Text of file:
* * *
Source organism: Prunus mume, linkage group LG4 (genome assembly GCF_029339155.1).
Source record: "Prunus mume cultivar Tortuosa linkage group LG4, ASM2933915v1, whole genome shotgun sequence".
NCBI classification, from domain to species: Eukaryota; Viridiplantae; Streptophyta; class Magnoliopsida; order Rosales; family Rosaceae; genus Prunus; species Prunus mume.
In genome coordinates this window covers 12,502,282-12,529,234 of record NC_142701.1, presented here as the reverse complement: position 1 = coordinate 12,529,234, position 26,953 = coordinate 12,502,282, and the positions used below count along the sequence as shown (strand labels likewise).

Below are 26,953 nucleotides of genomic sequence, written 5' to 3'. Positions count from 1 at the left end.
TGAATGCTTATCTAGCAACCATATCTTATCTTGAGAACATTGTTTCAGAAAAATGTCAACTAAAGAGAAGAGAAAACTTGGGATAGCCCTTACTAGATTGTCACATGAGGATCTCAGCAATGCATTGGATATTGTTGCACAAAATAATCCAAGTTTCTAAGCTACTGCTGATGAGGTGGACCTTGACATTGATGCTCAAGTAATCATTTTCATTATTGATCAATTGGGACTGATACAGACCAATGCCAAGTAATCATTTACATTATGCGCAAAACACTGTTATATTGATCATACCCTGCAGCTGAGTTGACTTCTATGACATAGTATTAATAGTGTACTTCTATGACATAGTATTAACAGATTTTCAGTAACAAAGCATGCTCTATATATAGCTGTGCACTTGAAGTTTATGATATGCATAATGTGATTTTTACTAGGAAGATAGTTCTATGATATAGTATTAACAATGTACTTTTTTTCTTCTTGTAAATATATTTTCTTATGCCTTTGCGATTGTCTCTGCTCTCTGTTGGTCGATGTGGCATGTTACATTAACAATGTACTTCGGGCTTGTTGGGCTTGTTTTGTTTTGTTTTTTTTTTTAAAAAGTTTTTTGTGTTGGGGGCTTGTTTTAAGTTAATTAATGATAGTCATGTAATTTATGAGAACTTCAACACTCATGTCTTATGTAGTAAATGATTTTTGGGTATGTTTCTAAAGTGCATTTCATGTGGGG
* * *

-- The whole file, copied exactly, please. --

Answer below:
Source organism: Prunus mume, linkage group LG4 (genome assembly GCF_029339155.1).
Source record: "Prunus mume cultivar Tortuosa linkage group LG4, ASM2933915v1, whole genome shotgun sequence".
NCBI classification, from domain to species: Eukaryota; Viridiplantae; Streptophyta; class Magnoliopsida; order Rosales; family Rosaceae; genus Prunus; species Prunus mume.
In genome coordinates this window covers 12,502,282-12,529,234 of record NC_142701.1, presented here as the reverse complement: position 1 = coordinate 12,529,234, position 26,953 = coordinate 12,502,282, and the positions used below count along the sequence as shown (strand labels likewise).

Below are 26,953 nucleotides of genomic sequence, written 5' to 3'. Positions count from 1 at the left end.
TGAATGCTTATCTAGCAACCATATCTTATCTTGAGAACATTGTTTCAGAAAAATGTCAACTAAAGAGAAGAGAAAACTTGGGATAGCCCTTACTAGATTGTCACATGAGGATCTCAGCAATGCATTGGATATTGTTGCACAAAATAATCCAAGTTTCTAAGCTACTGCTGATGAGGTGGACCTTGACATTGATGCTCAAGTAATCATTTTCATTATTGATCAATTGGGACTGATACAGACCAATGCCAAGTAATCATTTACATTATGCGCAAAACACTGTTATATTGATCATACCCTGCAGCTGAGTTGACTTCTATGACATAGTATTAATAGTGTACTTCTATGACATAGTATTAACAGATTTTCAGTAACAAAGCATGCTCTATATATAGCTGTGCACTTGAAGTTTATGATATGCATAATGTGATTTTTACTAGGAAGATAGTTCTATGATATAGTATTAACAATGTACTTTTTTTCTTCTTGTAAATATATTTTCTTATGCCTTTGCGATTGTCTCTGCTCTCTGTTGGTCGATGTGGCATGTTACATTAACAATGTACTTCGGGCTTGTTGGGCTTGTTTTGTTTTGTTTTTTTTTTTAAAAAGTTTTTTGTGTTGGGGGCTTGTTTTAAGTTAATTAATGATAGTCATGTAATTTATGAGAACTTCAACACTCATGTCTTATGTAGTAAATGATTTTTGGGTATGTTTCTAAAGTGCATTTCATGTGGGG